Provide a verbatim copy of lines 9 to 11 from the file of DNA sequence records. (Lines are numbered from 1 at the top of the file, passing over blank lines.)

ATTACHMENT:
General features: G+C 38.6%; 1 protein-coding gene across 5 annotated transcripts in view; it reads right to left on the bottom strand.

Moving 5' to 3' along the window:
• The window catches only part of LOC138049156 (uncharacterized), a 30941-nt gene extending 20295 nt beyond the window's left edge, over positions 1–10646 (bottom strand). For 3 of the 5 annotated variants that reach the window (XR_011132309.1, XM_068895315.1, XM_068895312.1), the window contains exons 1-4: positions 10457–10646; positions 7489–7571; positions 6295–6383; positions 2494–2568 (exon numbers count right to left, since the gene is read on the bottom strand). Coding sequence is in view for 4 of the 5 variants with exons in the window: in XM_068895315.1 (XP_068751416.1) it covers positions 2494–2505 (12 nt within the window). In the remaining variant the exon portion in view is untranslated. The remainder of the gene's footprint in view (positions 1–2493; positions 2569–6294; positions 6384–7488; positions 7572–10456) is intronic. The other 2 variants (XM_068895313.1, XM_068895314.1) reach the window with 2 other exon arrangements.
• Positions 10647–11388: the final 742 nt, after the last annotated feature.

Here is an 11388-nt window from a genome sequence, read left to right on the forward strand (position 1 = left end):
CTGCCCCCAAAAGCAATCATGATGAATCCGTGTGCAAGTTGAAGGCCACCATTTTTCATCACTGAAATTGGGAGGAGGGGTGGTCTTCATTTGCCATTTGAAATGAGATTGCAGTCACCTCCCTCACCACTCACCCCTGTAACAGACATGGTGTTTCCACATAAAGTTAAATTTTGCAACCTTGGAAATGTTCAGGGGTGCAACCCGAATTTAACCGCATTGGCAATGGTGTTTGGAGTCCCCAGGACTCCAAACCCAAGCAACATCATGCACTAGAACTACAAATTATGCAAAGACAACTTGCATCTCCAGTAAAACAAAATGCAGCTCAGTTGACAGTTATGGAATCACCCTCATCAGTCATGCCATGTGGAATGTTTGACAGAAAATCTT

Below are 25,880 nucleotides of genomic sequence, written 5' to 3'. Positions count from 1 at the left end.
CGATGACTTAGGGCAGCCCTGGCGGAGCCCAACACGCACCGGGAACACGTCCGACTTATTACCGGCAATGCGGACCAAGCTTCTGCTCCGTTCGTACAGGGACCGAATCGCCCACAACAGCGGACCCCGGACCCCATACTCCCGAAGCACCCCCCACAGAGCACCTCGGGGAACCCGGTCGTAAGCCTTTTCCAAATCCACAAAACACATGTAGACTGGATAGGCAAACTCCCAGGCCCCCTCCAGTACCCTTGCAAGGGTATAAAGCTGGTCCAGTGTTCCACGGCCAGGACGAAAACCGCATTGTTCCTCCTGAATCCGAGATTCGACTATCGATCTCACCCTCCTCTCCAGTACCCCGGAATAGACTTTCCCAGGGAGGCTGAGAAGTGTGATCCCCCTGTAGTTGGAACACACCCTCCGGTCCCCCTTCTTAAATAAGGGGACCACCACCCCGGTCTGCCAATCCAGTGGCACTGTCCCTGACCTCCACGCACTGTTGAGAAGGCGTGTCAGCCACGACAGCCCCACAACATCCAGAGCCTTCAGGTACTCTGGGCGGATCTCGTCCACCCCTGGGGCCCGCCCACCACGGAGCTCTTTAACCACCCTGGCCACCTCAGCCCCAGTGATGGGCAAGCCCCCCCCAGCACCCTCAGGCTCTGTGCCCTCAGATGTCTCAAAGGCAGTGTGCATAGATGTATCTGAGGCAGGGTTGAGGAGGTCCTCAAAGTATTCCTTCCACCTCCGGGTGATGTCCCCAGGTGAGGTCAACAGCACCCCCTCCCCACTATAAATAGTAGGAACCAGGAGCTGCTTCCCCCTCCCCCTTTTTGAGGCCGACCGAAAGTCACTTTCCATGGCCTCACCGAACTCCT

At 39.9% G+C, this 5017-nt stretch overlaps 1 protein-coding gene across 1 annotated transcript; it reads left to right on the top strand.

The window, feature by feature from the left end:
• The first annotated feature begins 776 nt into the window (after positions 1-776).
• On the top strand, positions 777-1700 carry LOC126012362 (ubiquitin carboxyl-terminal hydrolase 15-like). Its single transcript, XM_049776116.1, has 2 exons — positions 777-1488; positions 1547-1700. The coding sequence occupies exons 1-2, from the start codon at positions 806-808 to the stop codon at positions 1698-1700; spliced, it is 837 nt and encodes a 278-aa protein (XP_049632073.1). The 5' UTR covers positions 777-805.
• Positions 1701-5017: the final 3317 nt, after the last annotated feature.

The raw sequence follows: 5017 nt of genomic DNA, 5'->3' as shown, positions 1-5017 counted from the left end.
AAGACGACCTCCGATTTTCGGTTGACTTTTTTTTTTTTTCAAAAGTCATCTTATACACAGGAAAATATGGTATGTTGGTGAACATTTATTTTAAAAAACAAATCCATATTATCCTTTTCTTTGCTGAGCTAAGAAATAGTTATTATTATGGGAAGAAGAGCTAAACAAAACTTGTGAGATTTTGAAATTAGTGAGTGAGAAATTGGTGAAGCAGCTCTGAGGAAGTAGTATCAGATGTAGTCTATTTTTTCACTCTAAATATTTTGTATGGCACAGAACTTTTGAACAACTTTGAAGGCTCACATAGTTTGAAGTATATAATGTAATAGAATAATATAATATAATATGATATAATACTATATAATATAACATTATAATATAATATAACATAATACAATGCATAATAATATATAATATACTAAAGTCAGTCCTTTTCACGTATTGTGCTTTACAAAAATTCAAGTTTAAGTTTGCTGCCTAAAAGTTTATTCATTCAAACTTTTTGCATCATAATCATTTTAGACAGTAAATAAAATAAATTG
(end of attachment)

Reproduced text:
At 39.9% G+C, this 5017-nt stretch overlaps 1 protein-coding gene across 1 annotated transcript; it reads left to right on the top strand.

The window, feature by feature from the left end:
• The first annotated feature begins 776 nt into the window (after positions 1-776).